The SEC has continued to pursue a number of insider trading cases this year, both large-scale and small. Some of those matters involved trades that yielded relatively small amounts of profits: $40,000-$60,000. Why does the enforcement division spend resources on these smaller cases? First, they serve as a reminder that violations can be identified, even if trades are relatively small. And the cases are relatively easy to prove when a connection to an insider source can be readily identified. More importantly, these cases demonstrate that the SEC is uncovering new leads through data analysis.

It is worth noting that the FY 2018 budget recently published by the White House proposes eliminating the SEC’s annual $50 million “Reserve Fund,” created under Dodd-Frank and used to advance the SEC’s technological resources. Although the budget is unlikely to be passed in its current form, cutting this fund may affect the SEC’s funding to mine and analyze large data sets.

Analysis and Detection Center

Over the past few years, the SEC has taken strides to find cases on its own, not simply waiting for tips or FINRA referrals. Much of the SEC’s work on insider trading matters occurs within the Enforcement Division’s Market Abuse Unit, which proactively launches its own investigations through data mining and advanced detection. The co-chief of that unit, Joseph Sansone, has repeatedly noted that it makes sense to invest resources into investigations when analysts notice patterns in multiple trades over a period of time.

Staffers in the Market Abuse Unit’s Analysis and Detection Center are tasked with finding and exploring leads by digging through billions of rows of trading data from historical “bluesheet” requests to brokerage firms. Those data may create leads for new cases or could help expand existing investigations.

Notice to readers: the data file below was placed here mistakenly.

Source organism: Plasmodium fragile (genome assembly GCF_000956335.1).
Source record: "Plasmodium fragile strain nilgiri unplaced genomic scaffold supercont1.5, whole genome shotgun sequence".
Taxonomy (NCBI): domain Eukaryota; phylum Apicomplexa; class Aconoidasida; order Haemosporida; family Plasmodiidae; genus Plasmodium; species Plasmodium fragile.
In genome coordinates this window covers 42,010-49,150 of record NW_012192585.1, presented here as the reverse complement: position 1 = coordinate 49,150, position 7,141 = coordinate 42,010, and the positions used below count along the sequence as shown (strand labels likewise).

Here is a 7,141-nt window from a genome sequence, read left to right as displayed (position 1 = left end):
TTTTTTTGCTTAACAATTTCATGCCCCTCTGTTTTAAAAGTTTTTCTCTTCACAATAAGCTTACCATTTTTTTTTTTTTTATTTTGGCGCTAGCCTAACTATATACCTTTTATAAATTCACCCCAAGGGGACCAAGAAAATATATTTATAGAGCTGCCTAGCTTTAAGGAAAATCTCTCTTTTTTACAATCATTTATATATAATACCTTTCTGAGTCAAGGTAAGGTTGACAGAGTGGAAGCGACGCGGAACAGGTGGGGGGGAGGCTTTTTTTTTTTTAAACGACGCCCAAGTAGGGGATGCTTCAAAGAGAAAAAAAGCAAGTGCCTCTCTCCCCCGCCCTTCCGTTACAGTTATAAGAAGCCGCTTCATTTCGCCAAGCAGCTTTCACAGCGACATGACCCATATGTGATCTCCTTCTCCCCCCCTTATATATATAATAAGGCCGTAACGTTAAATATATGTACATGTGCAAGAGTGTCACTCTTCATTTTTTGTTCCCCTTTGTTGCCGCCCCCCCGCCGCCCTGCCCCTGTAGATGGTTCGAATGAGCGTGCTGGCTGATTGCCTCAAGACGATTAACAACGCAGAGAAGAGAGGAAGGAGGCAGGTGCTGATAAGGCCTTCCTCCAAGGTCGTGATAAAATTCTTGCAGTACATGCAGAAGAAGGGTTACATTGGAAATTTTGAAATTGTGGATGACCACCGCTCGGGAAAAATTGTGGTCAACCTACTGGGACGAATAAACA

For example, the data may reveal an individual’s repeated trades in advance of corporate mergers, suggesting access to material nonpublic information. Or the analysis may identify one particularly well-timed trade. The analysts can also detect otherwise unrelated trades that are similarly timed, produce similar profits, and/or involve investments in the same companies. Once patterns are identified, additional information can be analyzed (phone records, chats, social networks) to identify relationships between the traders or to zero in on a common source of inside information.

Recent Sample Cases

One example is the March 2017 case, SEC v. Hartung, which specifically noted the work of the Analysis and Detection Center. In that case, the SEC charged a Pennsylvania man who allegedly traded on material nonpublic information about a pending pharmaceutical company merger. According to the SEC’s complaint, Hartung learned about the potential deal from a relative who worked at the acquiring company. After the deal was announced, he sold shares for total profits of $59,000. He agreed to a settlement requiring him to disgorge ill-gotten gains of $59,688 (plus interest) and a civil penalty of $59,688.

Also in March the SEC charged Todd Alpert—a Pennsylvania security guard who worked in the home of a public company board member—with insider trading in securities of that board member’s company. The complaint alleges that Alpert was responsible for reviewing a “security email account” to which the board member sometimes forwarded emails detailing business activities. The SEC alleged that after he reviewed these emails and learned that a confidential merger was in negotiations, Alpert purchased company shares and call options. After the merger was announced, Alpert sold all his shares and stock options for a profit of approximately $44,000. Alpert is apparently contesting the allegations.

Finally, there are additional examples of matters that the SEC investigated with the assistance of the Analysis and Detection Center. In SEC v. Fung, the SEC alleged that the defendant traded on a tip from a friend about an imminent pharmaceutical company acquisition. According to the SEC, the friend learned the information through his employer, which had provided financial advice to one of the merging companies’ board members. The SEC’s press release specifically noted the Analysis and Detection Center’s work “crunching trading data to identify suspicious trading patterns.”

Traditionally, insider trading inquiries were triggered by either outside tips or FINRA referrals. Yet recent cases have demonstrated that, using existing trading data, the SEC will continue to pursue insider trading cases through its own data analysis. It remains to be seen whether budget cuts will affect these efforts.